Meanwhile, millions of dollars that would have been invested in physical silver it turns out were instead held in a $90 million Ponzi scheme orchestrated in South Carolina.
The Commodity Futures Trading Commission (CTFC) reported Thursday it charged Ronnie Gene Wilson and Atlantic Bullion & Coin, Inc., both of Easley, S.C., with offering contracts on silver sales, but never actually purchasing any metal.
The CTFC maintains in a filing Thursday in U.S. District Court in South Carolina that Wilson and Atlantic Bullion & Coin violated the Commodity Exchange Act and CFTC regulations by operated a Ponzi scheme dating back over a decade and continuing through Feb. 29 of this year.
Wilson and Atlantic Bullion & Coin fraudulently obtained at least $90.1 million from some 945 investors, the CTFC alleges.
The CFTC received jurisdiction over the entities from Aug. 15, 2011, to Feb. 29. During that time, Wilson and Atlantic Bullion & Co are accused of deceptively obtaining at least $11.53 million from at least 237 investors in 16 states under contracts of sales to buy silver, without buying or delivering the white metal.
According to the CTFC charges, Wilson and Atlantic Bullion issued fake account statements to unknowing investors who believed they had invested in silver.
The CFTC is after compensation for scammed investors, a return of illegal gains, civil monetary penalties, trading and registration bars, and permanent injunctions against further violations of the federal commodities laws if successful in its suit.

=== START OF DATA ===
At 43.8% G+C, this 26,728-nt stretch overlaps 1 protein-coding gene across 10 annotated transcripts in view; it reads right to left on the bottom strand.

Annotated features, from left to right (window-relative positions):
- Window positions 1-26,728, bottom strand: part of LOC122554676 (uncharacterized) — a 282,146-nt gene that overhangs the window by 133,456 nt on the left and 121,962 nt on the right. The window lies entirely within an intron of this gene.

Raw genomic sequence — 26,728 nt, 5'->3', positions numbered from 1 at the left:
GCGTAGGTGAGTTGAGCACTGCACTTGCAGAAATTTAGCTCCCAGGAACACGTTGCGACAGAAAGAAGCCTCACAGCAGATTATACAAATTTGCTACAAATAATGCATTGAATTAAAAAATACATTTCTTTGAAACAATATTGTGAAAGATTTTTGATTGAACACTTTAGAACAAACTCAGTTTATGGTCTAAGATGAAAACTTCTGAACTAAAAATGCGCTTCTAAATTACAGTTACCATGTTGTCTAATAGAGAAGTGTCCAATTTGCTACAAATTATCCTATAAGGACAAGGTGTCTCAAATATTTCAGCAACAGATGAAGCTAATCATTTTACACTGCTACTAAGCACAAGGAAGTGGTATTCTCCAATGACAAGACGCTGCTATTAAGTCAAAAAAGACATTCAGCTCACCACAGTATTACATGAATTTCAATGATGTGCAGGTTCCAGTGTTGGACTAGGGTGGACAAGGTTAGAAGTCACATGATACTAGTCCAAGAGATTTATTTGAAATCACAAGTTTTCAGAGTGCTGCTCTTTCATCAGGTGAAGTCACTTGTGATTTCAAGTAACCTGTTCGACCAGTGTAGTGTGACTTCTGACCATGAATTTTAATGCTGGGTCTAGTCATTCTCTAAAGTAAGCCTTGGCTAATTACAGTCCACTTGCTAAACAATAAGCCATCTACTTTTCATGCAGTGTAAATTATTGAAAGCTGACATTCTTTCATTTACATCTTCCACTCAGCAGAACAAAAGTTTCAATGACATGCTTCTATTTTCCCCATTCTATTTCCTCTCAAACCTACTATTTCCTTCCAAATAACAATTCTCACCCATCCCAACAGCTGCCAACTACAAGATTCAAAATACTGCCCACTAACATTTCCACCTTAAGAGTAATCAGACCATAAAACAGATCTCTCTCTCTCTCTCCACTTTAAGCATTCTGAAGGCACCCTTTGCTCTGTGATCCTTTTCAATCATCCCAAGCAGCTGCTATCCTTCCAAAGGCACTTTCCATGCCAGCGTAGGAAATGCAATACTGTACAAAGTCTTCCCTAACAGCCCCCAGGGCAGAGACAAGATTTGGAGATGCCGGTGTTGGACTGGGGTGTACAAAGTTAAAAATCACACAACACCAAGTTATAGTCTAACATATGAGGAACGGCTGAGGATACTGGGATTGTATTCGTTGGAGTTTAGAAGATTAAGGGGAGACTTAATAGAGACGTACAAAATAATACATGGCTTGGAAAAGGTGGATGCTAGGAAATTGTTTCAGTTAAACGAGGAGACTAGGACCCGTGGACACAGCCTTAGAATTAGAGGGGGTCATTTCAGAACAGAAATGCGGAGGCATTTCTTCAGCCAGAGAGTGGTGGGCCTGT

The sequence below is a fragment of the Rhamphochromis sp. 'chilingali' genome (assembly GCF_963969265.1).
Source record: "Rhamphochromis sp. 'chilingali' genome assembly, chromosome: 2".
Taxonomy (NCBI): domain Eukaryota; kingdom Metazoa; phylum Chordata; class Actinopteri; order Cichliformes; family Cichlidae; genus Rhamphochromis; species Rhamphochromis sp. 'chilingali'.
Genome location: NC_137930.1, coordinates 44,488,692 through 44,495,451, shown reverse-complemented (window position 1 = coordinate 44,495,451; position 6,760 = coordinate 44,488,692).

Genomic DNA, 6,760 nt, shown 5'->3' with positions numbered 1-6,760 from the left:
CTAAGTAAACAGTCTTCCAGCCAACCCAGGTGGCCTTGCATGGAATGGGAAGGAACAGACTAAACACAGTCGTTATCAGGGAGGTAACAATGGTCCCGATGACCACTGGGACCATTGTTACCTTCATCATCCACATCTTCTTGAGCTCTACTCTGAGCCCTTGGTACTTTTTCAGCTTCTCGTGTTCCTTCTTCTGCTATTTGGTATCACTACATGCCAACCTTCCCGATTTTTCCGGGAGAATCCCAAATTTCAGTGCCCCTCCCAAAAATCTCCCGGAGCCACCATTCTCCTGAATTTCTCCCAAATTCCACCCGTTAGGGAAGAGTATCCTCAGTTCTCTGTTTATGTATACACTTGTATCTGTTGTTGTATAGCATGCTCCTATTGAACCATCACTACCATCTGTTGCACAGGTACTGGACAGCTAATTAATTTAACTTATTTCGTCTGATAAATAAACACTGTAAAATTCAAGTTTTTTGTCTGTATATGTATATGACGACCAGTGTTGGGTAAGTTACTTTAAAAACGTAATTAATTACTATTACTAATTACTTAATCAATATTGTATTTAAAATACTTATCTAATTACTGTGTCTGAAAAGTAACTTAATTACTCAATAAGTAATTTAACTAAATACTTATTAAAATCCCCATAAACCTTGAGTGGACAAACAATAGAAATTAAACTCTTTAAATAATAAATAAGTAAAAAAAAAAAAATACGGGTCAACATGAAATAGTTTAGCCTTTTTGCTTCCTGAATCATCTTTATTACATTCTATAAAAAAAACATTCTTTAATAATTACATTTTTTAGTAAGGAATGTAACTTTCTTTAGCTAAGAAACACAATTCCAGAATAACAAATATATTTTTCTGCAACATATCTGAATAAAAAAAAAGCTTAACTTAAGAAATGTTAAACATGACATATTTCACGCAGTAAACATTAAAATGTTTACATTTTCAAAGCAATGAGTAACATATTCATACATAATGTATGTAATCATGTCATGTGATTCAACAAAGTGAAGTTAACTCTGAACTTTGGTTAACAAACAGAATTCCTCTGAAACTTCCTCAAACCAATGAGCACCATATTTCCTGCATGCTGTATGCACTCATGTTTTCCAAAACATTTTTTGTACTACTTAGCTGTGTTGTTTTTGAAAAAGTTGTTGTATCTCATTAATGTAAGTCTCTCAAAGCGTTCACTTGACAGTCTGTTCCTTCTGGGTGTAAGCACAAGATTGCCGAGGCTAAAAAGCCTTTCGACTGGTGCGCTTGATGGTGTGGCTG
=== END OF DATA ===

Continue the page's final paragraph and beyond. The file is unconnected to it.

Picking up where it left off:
Cases like this are why choosing where to buy silver is a decision requiring research - which we've done for you in our special report, "How to Buy Silver."
However you choose to buy physical silver, gold or other precious metals, the most important rule is to deal only with reputable dealers who have proven experience in the business and clearly stated policies and warranties - especially if you're purchasing by phone or online.
Silver Prices: The Effect of Manipulation While Ponzi schemes can steal millions of investing dollars that would otherwise be circulating in the silver market, a more serious and complex trend is manipulation in the silver futures market.
In April, Money Morning's Global Resources Specialist Peter Krauth wrote a piece addressing the matter, "The Who, How and Why Behind Silver Manipulation."
In an interview with silver guru Ted Butler of Butler Research, Krauth discussed how suspicious activity, demand, price manipulation, short selling, physical and paper silver all affect the silver prices.
Butler maintains that "the manipulation in silver has caused silver to be priced much cheaper than it would be otherwise," making it a better buy.
"The silver manipulation will end one day as all manipulations throughout history have ended. Given the nature of these things, the price of silver will be much higher when the manipulation ends. Therefore, the manipulation is giving silver investors a double barreled bonanza. One, a cheap price to buy at than would otherwise be the case, and two, a much higher price to sell at once the manipulation is ended. That circumstance does not exist in any in any other investment, to my knowledge," Butler said.
"The long play" in silver, Butler maintains, "is the best play."
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